During the 1940s and 50s, the "fumetti" - a comic strip composed of actors in dramatic photos - were very popular in Italy, frequently offering doses of exotica and melodramatic escapades with characters like the enigmatic “White Sheik.”
Based on a scenario by Michelangelo Antonio, Fellini and his writers ultimately created a fast-paced film which mimicked the comics, yet utilized sympathetic characters that modern audiences wouldn't wholly mock. As the director admitted in "Conversations with Fellini" (published in 1995), contemporary audiences and critics "demolished" the film, citing the screening at the Venice Film Festival as "a disaster. I got such a drubbing that I lost the will to go on." The critics apparently loathed Fellini's pokes at the institution of marriage, disliked Alberto Sordi, and in spite of strong praise and support from a select few reviewers, "The film was destroyed, strangled at birth."
In the series of interviews with the surviving stars - Leopoldo Trieste and Brunella Bovo played the couple awaiting formal nuptials from the Pope himself - and Moraldo Rossi - one of Fellini's assistant director during the 1950s, and author of a biography on his mentor - Criterion has assembled a nice portrait of the director prepping and making his first solo venture, and the repercussions that ensued after the critics had wiped their poisonous pens clean.
Divided into several segments, the interviews flow from early casting through production, and each actor offers some personal recollections regarding their initial meetings with the director (and a large bird). The late Trieste (who passed away shortly after the November 2002 interviews) is the most amusing, particularly since he never dreamed of becoming a comedic actor. Fellini's directions included exaggerating the actor's facial features, and though Trieste thought the director quite mad, the payoffs are hysterical: wide-eyed with raised eyebrows and episodes of facial catatonia, the approach simultaneously conveys hilarity for the cartoonish imagery, yet the lengthy close-ups reveal the character's wounded pride, as he whimpers over the disappearance of his bride.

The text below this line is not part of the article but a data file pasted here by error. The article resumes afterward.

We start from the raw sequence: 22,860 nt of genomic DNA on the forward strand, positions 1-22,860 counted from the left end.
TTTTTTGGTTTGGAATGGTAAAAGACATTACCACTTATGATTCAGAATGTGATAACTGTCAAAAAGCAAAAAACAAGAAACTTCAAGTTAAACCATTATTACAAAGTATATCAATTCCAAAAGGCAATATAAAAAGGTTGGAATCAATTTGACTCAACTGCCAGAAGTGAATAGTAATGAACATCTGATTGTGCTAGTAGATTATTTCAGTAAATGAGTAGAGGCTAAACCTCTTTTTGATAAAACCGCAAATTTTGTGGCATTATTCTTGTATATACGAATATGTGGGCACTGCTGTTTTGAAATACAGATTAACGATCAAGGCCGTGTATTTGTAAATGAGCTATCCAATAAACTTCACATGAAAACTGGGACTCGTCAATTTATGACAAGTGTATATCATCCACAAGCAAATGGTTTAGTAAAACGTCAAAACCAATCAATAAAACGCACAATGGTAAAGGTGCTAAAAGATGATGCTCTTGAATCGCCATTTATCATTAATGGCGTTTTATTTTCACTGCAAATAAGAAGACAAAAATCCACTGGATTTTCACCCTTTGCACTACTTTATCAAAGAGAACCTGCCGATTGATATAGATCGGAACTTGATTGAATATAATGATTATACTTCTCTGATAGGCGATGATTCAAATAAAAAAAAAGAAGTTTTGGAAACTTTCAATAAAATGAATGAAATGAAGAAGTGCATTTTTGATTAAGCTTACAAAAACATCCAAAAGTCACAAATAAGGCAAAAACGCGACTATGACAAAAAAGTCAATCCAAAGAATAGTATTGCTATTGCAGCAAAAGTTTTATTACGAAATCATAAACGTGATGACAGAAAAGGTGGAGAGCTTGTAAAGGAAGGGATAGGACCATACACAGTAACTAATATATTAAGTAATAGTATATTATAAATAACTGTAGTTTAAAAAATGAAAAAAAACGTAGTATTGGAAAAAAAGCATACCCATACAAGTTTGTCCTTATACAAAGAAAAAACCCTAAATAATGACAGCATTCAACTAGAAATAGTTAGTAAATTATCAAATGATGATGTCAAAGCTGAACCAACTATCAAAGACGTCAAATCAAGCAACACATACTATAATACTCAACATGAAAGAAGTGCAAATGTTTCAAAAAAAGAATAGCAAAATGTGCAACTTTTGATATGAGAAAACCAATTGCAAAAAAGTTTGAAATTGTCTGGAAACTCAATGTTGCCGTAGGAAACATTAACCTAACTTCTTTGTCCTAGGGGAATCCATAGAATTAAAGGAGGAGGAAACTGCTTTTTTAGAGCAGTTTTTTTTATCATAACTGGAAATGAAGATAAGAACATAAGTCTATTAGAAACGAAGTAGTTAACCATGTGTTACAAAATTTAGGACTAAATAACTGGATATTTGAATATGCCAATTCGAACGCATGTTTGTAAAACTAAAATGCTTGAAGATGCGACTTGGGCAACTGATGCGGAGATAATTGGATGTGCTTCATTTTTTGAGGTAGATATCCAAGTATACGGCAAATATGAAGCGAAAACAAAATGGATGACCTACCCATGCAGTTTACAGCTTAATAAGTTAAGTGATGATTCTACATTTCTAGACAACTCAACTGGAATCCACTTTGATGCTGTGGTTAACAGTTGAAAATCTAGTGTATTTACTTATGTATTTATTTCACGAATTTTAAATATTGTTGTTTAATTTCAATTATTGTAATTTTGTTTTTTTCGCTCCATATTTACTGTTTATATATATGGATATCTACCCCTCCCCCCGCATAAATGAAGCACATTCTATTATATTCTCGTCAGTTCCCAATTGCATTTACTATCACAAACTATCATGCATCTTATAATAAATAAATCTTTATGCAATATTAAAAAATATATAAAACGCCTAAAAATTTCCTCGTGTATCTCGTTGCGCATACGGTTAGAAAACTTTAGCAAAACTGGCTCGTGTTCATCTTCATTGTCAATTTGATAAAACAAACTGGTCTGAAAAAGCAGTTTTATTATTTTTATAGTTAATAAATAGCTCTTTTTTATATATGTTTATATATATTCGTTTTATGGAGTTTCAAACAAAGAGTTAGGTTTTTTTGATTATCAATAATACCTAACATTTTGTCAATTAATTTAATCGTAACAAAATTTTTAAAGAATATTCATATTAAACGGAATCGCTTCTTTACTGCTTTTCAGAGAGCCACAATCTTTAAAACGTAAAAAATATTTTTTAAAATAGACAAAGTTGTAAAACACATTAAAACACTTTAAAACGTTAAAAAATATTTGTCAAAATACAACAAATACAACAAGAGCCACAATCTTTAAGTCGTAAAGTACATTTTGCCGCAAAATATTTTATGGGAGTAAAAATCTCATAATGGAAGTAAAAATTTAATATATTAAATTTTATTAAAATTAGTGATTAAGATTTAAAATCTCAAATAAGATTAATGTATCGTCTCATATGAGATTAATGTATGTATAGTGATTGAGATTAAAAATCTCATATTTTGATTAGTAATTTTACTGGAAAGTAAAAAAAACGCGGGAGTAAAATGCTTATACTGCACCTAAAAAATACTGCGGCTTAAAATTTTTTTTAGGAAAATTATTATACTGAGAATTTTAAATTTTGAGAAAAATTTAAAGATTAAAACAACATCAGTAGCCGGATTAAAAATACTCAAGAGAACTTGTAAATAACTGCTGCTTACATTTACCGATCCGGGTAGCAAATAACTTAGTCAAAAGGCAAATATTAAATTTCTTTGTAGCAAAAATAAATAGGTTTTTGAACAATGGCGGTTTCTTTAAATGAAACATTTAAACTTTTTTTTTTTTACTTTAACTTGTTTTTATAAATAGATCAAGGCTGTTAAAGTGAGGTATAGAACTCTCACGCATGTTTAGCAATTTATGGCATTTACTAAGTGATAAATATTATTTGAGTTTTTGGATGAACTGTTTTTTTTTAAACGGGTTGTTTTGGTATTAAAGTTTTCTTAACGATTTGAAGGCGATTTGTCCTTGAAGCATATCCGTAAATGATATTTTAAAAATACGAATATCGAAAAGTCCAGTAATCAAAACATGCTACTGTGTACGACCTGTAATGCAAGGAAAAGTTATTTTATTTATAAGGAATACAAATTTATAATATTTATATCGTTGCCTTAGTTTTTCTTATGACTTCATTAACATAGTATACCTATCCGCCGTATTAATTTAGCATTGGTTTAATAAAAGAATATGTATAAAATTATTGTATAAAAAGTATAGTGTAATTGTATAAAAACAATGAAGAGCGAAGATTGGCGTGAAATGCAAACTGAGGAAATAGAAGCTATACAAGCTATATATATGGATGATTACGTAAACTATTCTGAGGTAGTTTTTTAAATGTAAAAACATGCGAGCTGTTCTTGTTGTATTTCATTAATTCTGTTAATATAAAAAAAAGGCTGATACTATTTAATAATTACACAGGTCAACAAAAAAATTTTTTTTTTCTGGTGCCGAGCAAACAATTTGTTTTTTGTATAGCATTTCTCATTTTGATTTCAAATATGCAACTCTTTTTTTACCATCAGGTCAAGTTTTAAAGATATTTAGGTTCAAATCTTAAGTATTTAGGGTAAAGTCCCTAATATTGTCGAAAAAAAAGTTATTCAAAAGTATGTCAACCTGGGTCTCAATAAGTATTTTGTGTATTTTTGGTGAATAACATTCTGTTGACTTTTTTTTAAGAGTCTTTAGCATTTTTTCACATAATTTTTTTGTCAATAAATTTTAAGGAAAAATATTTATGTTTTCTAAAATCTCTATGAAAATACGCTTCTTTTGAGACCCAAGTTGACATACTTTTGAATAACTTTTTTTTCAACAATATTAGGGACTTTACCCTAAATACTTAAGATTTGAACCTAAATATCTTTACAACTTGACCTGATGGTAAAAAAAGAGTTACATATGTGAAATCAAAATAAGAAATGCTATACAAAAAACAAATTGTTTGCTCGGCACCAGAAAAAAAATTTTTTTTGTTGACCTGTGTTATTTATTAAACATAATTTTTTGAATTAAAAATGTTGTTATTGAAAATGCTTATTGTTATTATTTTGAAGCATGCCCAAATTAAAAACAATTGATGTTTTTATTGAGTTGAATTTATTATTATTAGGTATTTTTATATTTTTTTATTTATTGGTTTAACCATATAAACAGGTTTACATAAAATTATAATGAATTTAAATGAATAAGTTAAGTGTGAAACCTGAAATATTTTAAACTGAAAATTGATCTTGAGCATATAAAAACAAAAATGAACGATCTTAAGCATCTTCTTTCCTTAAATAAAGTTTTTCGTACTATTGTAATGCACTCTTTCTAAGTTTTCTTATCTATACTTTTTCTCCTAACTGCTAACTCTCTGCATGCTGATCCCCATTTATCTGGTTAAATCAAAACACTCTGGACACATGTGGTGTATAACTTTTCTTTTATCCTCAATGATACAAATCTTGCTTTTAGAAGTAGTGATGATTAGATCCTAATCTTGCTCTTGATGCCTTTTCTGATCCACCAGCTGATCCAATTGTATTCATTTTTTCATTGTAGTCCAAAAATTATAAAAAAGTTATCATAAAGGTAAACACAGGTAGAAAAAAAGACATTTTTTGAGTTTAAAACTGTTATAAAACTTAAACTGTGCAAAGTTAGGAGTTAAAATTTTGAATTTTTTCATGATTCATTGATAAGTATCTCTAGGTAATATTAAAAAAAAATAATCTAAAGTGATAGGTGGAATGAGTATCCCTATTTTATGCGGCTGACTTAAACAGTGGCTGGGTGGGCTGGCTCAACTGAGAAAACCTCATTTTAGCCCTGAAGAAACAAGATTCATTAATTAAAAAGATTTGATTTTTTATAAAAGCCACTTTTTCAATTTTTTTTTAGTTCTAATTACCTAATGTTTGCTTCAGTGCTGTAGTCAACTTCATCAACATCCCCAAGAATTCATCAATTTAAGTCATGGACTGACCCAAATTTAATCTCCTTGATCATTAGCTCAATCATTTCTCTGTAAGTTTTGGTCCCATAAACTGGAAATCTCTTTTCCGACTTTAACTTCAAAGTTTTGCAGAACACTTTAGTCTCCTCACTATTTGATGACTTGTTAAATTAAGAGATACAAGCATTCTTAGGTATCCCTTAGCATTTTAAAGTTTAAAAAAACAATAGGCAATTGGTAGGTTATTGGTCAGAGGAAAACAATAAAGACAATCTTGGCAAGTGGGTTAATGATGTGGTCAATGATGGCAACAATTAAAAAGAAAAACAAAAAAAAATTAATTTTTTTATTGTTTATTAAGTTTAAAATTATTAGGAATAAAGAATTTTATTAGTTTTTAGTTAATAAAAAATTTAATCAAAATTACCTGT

Bovo's performance is similarly engaging, and it's rather sad to hear the actress describe her eventual retirement from film, when her starring role failed to ignite a prolific career. Hardly bitter, there's a definite regret, though, as the memories of Fellini no doubt recall a lingering affection for the filmmaking process.
Moraldo places each actor's comments in context to the director's style, personality, and career, and together the three interviews cover acting for Fellini, shooting key scenes - the first seaside filming, and the couple's non-verbal reunion - and the few critics who supported the film.
The attractive booklet includes excerpts by Fellini from "I, Fellini," which gives a delightful history of the film's origins with Antonioni; the casting of Sordi (who was the voice for Oliver Hardy in the Italian-dubbed Laurel & Hardy films); and composer Nino Rota, who began his 27-year association with Fellini via "The White Sheik." Also printed is a brief critical essay by Jonathan Rosenbaum, though you might want to read it after seeing the film - there's a few spoilers, and the less you know about the film's twists, the greater the impact on your funny bone.
As with Criterion's transfers, a clean print was found, and though some awkward edits signal possible trimming before general release - Bovo cites the film received some cuts to lessen the controversial impact - it's a crisp transfer, with Rota's jaunty music perfectly underscoring the film's frenetic pace.
© 2003 Mark R. Hasan